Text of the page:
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Homework Help: Determine energy levels of a electron in a hydrogen atom

  1. Dec 5, 2017 #1
    1. The problem statement, all variables and given/known data
    When an electron in a hydrogen atom makes a transiton between two levels with prinicipal quantum numbers n1 and n2, light is emitted with wavelength of 658.1 nm. If we assume that the energy levels of the atom are in agreement with the Bohr model, what are n1 and n2?

    2. Relevant equations

    3. The attempt at a solution
    I tried to calculate:
    E = hc/λ = 3.022 * 10-19
    which is the Energy for the wavelength.

    E = -hcR/n^2

    n^2 = -hcR/E
    n^2 = -R/λ
    which result in negative value(?)

    Then I tried with
    λ = (n1^2 - n2^2)/R

    but then I always get two unknowns, and cant really come any further than that. Maybe Im looking in the wrong way or missing some theory.
    Last edited by a moderator: Dec 5, 2017
  2. jcsd
  3. Dec 5, 2017 #2


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    First, get straight what the story is of how the photon is produced:

    1. The electron originally has energy [itex]E_1[/itex] (which can be written in terms of the quantum number [itex]n_1[/itex])
    2. It emits a photon of energy [itex]E[/itex] (which you calculate above).
    3. Afterward, the electron has energy [itex]E_2[/itex] (which can be written in terms of [itex]n_2[/itex])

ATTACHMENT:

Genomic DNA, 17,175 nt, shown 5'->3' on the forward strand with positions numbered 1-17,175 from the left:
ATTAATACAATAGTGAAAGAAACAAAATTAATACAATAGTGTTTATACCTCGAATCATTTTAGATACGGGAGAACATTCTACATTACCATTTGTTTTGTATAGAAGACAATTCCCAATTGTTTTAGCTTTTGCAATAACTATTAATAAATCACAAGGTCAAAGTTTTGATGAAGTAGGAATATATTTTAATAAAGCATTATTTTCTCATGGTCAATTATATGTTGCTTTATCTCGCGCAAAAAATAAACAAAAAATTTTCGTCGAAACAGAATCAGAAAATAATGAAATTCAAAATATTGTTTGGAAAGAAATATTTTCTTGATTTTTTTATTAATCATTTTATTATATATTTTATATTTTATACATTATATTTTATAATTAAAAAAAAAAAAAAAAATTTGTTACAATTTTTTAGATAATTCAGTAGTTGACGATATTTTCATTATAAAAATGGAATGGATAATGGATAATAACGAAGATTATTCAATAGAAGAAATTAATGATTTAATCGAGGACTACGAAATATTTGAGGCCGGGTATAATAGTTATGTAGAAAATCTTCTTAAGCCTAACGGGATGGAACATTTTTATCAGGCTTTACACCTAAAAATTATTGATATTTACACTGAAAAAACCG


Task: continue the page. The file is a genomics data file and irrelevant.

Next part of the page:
So by conservation of energy, what is the relationship between [itex]E_1, E_2[/itex] and [itex]E[/itex]?

    You're right, you will have two unknowns, [itex]n_1[/itex] and [itex]n_2[/itex]. But they are positive integers. So you can just try various values for [itex]n_1[/itex] and [itex]n_2[/itex] to see which combination works.
  4. Dec 5, 2017 #3


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    You use wrong formula. The wavelength is attributed to two levels, according to the Rydberg formula.
    where Z is the atomic number (1 for Hydrogen atom) and n , n' are the energy levels, n'<n. R is the Rydberg constant. (RH = 0.010972 nm-1)
  5. Dec 5, 2017 #4

    rude man

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    I tried adjacent orbits - no luck!
  6. Dec 5, 2017 #5


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    Don't expect the equation is exactly valid for any pair of n and n', but the emitted light is visible, what can be n'?
  7. Dec 5, 2017 #6

    rude man

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    Once n is picked, n' is easy to determine - but how to pick n other than by trial and error?
  8. Dec 6, 2017 #7


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    You know the wavelength ranges of the emission lines of Hydrogen atom. They are well separated according to the lower level. Emission in the visible range corresponds to the Balmer series, with n'=2 as lower level.
    Last edited: Dec 6, 2017
  9. Dec 6, 2017 #8


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    I think this solution is the simplest. If you are learning about electron transitions, then you must surely have learnt about the different series. Either you can check your textbook (or online) for the energy values of the different transitions from different "n" states.

    The value you calculate, E, is simply the difference between energy states. If you still don't understand what the value of E really is, take a look at this link:
  10. Apr 6, 2018 #9
    Re search: something like this perhaps. Spot the 'candidate' !

    ## \begin{array}{|c|c|c|c|c|c|}
    \hline & m & 1 & 2 & 3 & 4 & 5 \\
    \hline n \\
    \hline 1 & & & 0.750 & 0.889 & 0.938 & 0.960\\
    \hline 2 & & & & 0.139 & 0.188 & 0.210\\
    \hline 3 & & & & &0.049 & 0.071\\
    \hline 4 & & & & & & 0.023\\
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